To be protected from losing their homes people must apply through the CDC. Under penalty of perjury, residents must assert the following points:

I certify under penalty of perjury, pursuant to 28 U.S.C. § 1746, that the foregoing are true and correct:

• I have used best efforts to obtain all available government assistance for rent or housing;1

• I either expect to earn no more than $99,000 in annual income for Calendar Year 2020 (or

no more than $198,000 if filing a

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DeSantis will let Florida’s eviction and foreclosure moratorium expire

For the first time since Gov. Ron DeSantis issued a moratorium in April, Florida will be without its own statewide protections against evictions and foreclosures during the coronavirus pandemic.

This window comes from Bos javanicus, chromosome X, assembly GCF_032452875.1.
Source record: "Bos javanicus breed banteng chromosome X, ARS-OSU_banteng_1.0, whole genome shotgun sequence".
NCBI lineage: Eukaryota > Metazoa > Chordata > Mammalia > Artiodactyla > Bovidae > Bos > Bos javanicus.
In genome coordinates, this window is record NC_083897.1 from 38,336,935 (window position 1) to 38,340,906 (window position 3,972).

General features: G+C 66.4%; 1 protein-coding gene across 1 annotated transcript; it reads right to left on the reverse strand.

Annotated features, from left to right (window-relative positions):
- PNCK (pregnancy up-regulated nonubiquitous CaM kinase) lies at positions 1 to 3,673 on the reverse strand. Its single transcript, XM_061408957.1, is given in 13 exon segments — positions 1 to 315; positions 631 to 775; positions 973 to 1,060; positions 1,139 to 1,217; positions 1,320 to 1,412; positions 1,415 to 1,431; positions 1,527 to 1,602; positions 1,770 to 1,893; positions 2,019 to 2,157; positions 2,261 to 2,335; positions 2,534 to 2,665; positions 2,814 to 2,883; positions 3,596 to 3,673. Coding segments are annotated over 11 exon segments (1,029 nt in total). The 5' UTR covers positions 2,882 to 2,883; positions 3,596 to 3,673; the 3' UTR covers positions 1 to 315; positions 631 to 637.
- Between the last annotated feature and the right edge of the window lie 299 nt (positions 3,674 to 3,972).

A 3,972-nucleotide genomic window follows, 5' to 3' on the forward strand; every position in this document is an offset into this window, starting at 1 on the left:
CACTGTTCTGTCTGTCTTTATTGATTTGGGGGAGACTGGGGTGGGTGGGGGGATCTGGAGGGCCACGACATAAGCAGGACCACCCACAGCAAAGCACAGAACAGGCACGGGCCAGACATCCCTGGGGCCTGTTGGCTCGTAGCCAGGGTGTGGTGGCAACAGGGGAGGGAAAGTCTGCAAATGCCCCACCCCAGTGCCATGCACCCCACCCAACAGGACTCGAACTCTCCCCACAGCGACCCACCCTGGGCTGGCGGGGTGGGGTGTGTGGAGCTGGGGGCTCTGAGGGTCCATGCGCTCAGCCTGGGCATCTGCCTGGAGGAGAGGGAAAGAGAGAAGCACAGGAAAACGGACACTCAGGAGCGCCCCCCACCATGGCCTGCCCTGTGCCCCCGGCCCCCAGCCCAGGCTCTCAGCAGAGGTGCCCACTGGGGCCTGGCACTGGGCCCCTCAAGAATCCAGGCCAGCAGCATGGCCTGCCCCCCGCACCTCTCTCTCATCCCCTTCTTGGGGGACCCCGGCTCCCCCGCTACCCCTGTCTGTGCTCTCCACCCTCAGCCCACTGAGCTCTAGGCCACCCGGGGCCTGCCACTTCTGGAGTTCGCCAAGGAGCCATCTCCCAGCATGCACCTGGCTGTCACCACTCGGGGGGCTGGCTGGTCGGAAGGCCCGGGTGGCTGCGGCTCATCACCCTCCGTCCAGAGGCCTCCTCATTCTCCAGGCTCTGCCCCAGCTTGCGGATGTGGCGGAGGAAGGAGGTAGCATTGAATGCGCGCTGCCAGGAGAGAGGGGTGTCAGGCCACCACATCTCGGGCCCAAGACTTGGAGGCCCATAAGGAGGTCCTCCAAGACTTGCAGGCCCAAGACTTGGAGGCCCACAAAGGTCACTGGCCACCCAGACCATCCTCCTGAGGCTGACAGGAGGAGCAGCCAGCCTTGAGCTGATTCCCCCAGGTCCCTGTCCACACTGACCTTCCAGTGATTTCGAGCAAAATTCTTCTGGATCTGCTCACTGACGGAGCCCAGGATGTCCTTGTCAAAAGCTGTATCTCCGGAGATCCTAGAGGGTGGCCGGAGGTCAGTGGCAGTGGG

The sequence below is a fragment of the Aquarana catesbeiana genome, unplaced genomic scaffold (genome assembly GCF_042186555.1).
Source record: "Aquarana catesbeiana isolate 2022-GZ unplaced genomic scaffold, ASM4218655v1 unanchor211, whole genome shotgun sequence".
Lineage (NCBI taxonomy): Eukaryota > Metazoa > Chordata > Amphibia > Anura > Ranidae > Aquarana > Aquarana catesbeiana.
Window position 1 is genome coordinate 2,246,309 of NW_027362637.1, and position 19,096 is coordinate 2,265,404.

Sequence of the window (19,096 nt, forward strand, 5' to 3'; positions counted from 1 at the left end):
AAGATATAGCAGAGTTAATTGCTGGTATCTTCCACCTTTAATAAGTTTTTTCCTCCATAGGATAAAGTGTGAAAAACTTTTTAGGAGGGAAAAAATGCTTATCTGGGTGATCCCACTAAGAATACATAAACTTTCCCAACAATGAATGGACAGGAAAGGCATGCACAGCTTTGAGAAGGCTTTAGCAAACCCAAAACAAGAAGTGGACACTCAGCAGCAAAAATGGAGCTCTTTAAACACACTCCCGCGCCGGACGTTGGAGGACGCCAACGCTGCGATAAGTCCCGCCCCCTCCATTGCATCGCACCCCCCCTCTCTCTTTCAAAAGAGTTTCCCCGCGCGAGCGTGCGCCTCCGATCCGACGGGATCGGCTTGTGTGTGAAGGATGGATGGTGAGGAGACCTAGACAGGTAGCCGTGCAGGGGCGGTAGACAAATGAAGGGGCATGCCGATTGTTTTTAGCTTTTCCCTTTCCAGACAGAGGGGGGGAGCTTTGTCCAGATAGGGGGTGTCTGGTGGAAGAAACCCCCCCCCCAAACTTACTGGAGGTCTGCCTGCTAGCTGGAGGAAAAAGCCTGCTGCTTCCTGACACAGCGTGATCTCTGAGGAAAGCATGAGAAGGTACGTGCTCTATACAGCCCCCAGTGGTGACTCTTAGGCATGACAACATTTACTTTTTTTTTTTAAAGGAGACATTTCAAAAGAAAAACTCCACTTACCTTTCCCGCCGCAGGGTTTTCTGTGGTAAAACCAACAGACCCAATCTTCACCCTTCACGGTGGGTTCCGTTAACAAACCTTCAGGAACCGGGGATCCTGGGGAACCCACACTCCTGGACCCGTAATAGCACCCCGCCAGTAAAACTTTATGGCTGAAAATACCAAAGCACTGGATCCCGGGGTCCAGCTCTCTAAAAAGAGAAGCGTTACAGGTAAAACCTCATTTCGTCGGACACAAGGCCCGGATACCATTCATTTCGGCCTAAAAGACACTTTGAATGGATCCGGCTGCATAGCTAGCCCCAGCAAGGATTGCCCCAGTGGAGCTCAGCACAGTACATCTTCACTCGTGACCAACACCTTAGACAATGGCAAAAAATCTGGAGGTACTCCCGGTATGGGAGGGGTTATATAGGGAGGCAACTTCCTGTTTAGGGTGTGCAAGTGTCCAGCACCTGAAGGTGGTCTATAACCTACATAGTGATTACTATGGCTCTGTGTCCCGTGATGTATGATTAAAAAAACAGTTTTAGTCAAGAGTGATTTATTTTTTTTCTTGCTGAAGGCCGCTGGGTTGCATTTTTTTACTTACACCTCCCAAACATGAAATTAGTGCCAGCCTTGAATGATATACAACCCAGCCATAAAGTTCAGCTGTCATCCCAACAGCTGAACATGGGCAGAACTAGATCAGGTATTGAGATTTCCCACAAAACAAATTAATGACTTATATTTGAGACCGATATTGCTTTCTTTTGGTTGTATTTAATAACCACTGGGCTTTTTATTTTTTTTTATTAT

DeSantis announced Wednesday evening that he would be allowing the state moratorium to expire at 12:01 a.m. Thursday. In a news release, his office cited the federal order issued by the Centers for Disease Control and Prevention that freezes some evictions. For that order to apply, tenants must submit a specific declaration form to their landlords, saying, among other things, that they have experienced a “substantial loss of household income” and have made best efforts to seek government assistance.

In the release, DeSantis spokesman Fred Piccolo said the governor was allowing the moratorium to expire “to avoid any confusion over whether the CDC’s evictions order should apply in a particular circumstance.” Since the federal order was announced, lawyers and court staff

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Cuomo extends eviction, foreclosure protections to 2021

Photo of Amanda Fries

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Wolf won’t extend state’s eviction moratorium, office says


HARRISBURG, Pa. (AP) — Gov. Tom Wolf’s administration reiterated Monday that he will not extend his executive order